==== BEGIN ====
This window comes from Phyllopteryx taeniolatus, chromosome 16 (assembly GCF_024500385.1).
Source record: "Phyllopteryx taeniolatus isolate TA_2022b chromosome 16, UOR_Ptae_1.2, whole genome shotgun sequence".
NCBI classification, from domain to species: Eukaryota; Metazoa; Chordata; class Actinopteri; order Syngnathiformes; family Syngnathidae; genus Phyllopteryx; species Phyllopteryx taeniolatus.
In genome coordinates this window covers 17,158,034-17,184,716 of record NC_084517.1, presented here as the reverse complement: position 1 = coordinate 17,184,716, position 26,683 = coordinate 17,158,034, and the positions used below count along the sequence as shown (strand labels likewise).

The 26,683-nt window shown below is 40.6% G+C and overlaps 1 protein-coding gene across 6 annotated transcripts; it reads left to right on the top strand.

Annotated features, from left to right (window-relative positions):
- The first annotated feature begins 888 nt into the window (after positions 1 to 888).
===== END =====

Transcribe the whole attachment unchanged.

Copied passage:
This window comes from Phyllopteryx taeniolatus, chromosome 16 (assembly GCF_024500385.1).
Source record: "Phyllopteryx taeniolatus isolate TA_2022b chromosome 16, UOR_Ptae_1.2, whole genome shotgun sequence".
NCBI classification, from domain to species: Eukaryota; Metazoa; Chordata; class Actinopteri; order Syngnathiformes; family Syngnathidae; genus Phyllopteryx; species Phyllopteryx taeniolatus.
In genome coordinates this window covers 17,158,034-17,184,716 of record NC_084517.1, presented here as the reverse complement: position 1 = coordinate 17,184,716, position 26,683 = coordinate 17,158,034, and the positions used below count along the sequence as shown (strand labels likewise).

The 26,683-nt window shown below is 40.6% G+C and overlaps 1 protein-coding gene across 6 annotated transcripts; it reads left to right on the top strand.

Annotated features, from left to right (window-relative positions):
- The first annotated feature begins 888 nt into the window (after positions 1 to 888).